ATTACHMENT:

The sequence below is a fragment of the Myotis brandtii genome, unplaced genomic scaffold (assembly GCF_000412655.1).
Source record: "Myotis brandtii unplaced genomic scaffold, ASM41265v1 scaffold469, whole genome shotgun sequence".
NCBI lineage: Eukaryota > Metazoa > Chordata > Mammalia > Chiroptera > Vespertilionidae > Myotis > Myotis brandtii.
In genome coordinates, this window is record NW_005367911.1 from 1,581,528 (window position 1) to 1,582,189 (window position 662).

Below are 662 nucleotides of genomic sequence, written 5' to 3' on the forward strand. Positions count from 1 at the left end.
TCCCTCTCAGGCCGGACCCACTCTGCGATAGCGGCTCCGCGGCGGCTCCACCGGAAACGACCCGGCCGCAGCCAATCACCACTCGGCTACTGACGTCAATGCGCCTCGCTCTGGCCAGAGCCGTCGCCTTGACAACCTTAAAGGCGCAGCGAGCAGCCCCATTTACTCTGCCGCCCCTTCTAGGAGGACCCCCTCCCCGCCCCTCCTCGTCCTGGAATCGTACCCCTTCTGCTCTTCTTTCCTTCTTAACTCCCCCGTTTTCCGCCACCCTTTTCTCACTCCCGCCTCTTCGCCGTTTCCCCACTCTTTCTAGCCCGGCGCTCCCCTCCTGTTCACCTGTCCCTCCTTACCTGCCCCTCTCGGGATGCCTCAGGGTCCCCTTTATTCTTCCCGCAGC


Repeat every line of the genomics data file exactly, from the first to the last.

The sequence below is a fragment of the Myotis brandtii genome, unplaced genomic scaffold (assembly GCF_000412655.1).
Source record: "Myotis brandtii unplaced genomic scaffold, ASM41265v1 scaffold469, whole genome shotgun sequence".
NCBI lineage: Eukaryota > Metazoa > Chordata > Mammalia > Chiroptera > Vespertilionidae > Myotis > Myotis brandtii.
In genome coordinates, this window is record NW_005367911.1 from 1,581,528 (window position 1) to 1,582,189 (window position 662).

Below are 662 nucleotides of genomic sequence, written 5' to 3' on the forward strand. Positions count from 1 at the left end.
TCCCTCTCAGGCCGGACCCACTCTGCGATAGCGGCTCCGCGGCGGCTCCACCGGAAACGACCCGGCCGCAGCCAATCACCACTCGGCTACTGACGTCAATGCGCCTCGCTCTGGCCAGAGCCGTCGCCTTGACAACCTTAAAGGCGCAGCGAGCAGCCCCATTTACTCTGCCGCCCCTTCTAGGAGGACCCCCTCCCCGCCCCTCCTCGTCCTGGAATCGTACCCCTTCTGCTCTTCTTTCCTTCTTAACTCCCCCGTTTTCCGCCACCCTTTTCTCACTCCCGCCTCTTCGCCGTTTCCCCACTCTTTCTAGCCCGGCGCTCCCCTCCTGTTCACCTGTCCCTCCTTACCTGCCCCTCTCGGGATGCCTCAGGGTCCCCTTTATTCTTCCCGCAGC